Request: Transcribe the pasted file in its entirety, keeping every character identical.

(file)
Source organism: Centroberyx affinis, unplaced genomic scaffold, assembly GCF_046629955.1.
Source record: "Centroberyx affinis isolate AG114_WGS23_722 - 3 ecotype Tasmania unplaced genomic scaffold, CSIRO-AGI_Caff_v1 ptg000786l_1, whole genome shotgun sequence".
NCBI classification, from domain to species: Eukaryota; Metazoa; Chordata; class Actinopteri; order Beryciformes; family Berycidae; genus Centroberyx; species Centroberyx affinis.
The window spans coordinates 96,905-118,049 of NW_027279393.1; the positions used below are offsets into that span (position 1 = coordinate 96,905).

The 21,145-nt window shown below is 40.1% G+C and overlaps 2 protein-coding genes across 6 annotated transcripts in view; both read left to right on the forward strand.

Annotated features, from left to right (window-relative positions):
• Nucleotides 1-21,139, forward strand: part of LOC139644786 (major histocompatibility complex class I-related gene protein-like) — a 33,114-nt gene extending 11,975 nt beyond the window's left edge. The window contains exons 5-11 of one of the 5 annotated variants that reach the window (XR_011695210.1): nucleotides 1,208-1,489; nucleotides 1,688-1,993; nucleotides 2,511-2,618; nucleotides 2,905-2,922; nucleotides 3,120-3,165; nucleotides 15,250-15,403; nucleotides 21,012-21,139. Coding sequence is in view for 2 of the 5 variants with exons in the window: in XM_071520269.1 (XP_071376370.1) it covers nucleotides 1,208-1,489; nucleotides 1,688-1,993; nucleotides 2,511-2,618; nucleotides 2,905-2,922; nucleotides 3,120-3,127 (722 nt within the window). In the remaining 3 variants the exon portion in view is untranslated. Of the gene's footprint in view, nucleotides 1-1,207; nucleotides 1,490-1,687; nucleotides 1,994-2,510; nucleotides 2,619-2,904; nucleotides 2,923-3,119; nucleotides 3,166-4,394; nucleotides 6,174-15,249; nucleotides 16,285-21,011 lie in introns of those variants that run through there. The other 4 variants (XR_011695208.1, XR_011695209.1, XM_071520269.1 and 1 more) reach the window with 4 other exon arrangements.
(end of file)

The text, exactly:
Source organism: Centroberyx affinis, unplaced genomic scaffold, assembly GCF_046629955.1.
Source record: "Centroberyx affinis isolate AG114_WGS23_722 - 3 ecotype Tasmania unplaced genomic scaffold, CSIRO-AGI_Caff_v1 ptg000786l_1, whole genome shotgun sequence".
NCBI classification, from domain to species: Eukaryota; Metazoa; Chordata; class Actinopteri; order Beryciformes; family Berycidae; genus Centroberyx; species Centroberyx affinis.
The window spans coordinates 96,905-118,049 of NW_027279393.1; the positions used below are offsets into that span (position 1 = coordinate 96,905).

The 21,145-nt window shown below is 40.1% G+C and overlaps 2 protein-coding genes across 6 annotated transcripts in view; both read left to right on the forward strand.

Annotated features, from left to right (window-relative positions):
• Nucleotides 1-21,139, forward strand: part of LOC139644786 (major histocompatibility complex class I-related gene protein-like) — a 33,114-nt gene extending 11,975 nt beyond the window's left edge. The window contains exons 5-11 of one of the 5 annotated variants that reach the window (XR_011695210.1): nucleotides 1,208-1,489; nucleotides 1,688-1,993; nucleotides 2,511-2,618; nucleotides 2,905-2,922; nucleotides 3,120-3,165; nucleotides 15,250-15,403; nucleotides 21,012-21,139. Coding sequence is in view for 2 of the 5 variants with exons in the window: in XM_071520269.1 (XP_071376370.1) it covers nucleotides 1,208-1,489; nucleotides 1,688-1,993; nucleotides 2,511-2,618; nucleotides 2,905-2,922; nucleotides 3,120-3,127 (722 nt within the window). In the remaining 3 variants the exon portion in view is untranslated. Of the gene's footprint in view, nucleotides 1-1,207; nucleotides 1,490-1,687; nucleotides 1,994-2,510; nucleotides 2,619-2,904; nucleotides 2,923-3,119; nucleotides 3,166-4,394; nucleotides 6,174-15,249; nucleotides 16,285-21,011 lie in introns of those variants that run through there. The other 4 variants (XR_011695208.1, XR_011695209.1, XM_071520269.1 and 1 more) reach the window with 4 other exon arrangements.